Much business media attention in the United States focuses on corporations and small to medium-sized firms that are independent or publicly owned. Yet according to various estimates, family-owned and operated businesses make up 80 to 90 percent of all business enterprises in North America. They count for 60 percent of all employment in the United States and 65 percent of all wages paid.
So many family businesses are small in size—service firms, retail shops, restaurants, franchises, home-based enterprises, small manufacturing firms and even charitable foundations. Yet among the companies listed on the Standard & Poor’s 500 Index, nearly one-third of them are classified as family businesses. We all can think of family-owned firms here in central Illinois that have been very successful—and still are tightly-controlled by key family members.
The most well-known family businesses in America are the corporations owned by the Pritzker family members. Nicholas Pritzker came to the United States in 1881 and began the businesses that excelled in success. In 1999, Jay Pritzker, Nicholas’s grandson, began a struggle among the 11 heirs to the businesses which may cause its breakup. Various cousins created a secret agreement to carve up the fortune. One of the cousins, aspiring actress Liesel Pritzker, claimed in a lawsuit that her trust funds had been stripped of $1 billion—and she wanted it all back.
While family-owned and operated businesses may not be as giant or prominent, they can cause a lot of grief—and some real ethical problems. Family-owned and operated businesses certainly bring people in from the outside to work and to advise. Much more often, however, such businesses are operated by and employ husbands and wives, children and stepchildren, brothers and sisters, parents, aunts and uncles and cousins. The network can be rather extensive, and family members can share in the wealth and well-being of the business, or its struggles.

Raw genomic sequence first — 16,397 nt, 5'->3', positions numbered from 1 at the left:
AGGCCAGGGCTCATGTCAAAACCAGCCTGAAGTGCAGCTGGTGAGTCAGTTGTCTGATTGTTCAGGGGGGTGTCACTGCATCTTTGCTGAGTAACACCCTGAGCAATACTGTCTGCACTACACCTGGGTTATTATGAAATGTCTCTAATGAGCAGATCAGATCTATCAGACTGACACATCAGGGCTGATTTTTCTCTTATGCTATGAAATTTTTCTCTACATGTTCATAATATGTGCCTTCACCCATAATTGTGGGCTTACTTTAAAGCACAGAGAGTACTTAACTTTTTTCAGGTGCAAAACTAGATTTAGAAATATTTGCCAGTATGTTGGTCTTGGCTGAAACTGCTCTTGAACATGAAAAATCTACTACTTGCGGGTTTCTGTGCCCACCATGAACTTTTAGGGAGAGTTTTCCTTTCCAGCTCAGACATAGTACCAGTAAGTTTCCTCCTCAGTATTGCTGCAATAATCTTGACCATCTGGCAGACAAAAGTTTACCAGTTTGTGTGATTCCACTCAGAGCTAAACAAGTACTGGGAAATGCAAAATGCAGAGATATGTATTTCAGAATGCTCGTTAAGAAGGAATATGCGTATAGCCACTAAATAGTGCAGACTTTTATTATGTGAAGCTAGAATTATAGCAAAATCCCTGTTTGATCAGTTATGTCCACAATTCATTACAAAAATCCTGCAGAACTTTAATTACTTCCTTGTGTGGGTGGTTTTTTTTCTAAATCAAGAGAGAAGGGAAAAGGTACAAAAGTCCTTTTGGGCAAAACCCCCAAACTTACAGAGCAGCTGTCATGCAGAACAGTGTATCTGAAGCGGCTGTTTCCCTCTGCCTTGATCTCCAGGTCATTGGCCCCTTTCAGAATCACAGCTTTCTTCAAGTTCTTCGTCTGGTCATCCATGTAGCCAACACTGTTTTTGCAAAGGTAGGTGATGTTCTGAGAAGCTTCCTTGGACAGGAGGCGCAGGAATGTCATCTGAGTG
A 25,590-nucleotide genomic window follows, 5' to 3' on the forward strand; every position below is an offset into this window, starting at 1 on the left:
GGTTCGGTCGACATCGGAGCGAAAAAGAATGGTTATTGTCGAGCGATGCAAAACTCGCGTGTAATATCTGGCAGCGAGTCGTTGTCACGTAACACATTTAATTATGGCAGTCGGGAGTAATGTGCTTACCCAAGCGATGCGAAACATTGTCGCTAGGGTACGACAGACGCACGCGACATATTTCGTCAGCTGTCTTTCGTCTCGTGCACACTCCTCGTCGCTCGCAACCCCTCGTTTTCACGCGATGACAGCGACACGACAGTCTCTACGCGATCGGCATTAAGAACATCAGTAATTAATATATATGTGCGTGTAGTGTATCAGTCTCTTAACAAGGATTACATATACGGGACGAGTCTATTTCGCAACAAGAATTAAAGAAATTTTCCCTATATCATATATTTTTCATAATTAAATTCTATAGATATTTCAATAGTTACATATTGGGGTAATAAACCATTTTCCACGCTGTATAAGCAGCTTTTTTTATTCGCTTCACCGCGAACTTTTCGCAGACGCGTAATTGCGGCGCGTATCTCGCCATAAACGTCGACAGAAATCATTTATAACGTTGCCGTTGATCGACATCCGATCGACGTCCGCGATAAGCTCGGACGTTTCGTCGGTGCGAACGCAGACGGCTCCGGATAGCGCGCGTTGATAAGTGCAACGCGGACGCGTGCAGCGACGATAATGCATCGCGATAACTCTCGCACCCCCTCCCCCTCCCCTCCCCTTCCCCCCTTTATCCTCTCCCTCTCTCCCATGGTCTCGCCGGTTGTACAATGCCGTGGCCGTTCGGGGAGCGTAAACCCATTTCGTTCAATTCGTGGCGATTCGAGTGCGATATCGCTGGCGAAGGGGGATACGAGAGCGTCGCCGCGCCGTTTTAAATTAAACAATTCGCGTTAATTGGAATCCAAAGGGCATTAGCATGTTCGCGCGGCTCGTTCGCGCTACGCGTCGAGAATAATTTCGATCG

Thomas Stanley and William Danko, in their popular book The Millionaire Next Door, note that most hidden millionaires are in family-owned businesses. Many have children involved in the business operations. By the third generation, family members may want to cash out. Sometimes the senior family members do not want to share power or control, causing children and grandchildren to break away and start competing businesses. Others want to start a surf shop in Hawaii or open a weird restaurant far away from family and friends. Or, like Paris Hilton—heiress of the Hilton Hotels fortune—they want to do nothing else but play all the time.
More than any other type of business, the family-owned enterprise can present serious and highly personal ethical challenges. The values and practices of the business are more directly dependent on personal or family values and commitments. So if the business founder’s personal ethics leave something to be desired, that person stamps the business values, whether they know it or not. Some people are fair and firm in their ethical stance, so the family upholds certain standards in business operations. Other people are selfish, covetous or sneaky, and they play family members off of one another or treat non-family members unfairly.
Money also can be a powerful ethical dynamic in the family- owned business. Money by itself is amoral. Personal values, however, direct the role of money towards positive or negative effects and outcomes. The first generation and even the next one can set money aside for business development, retirement and the education of children and grandchildren. But money can become a powerful force in life for those who did not sacrifice to earn it. It can also feed addictions and a wasteful, selfish spirit.
So, just as publicly-owned, larger businesses strive to develop ethical practices and good returns for shareholders, family-owned firms need to rise to the challenges presented by success. While many of us may not know someone like Donald “You’re Fired!” Trump, we have read about his many adventures in business and personal life.
One piece of his life that should be imitated, however, is the incorporation of his children Don Jr., Ivanka and Eric as “apprentices” into his business. In the family-owned business, they will have to earn their living, not receive it. And that may be the best trait in the ethics of family business—everyone has to earn his or her own way, honestly, fairly and in a blend of values and entrepreneurship. IBI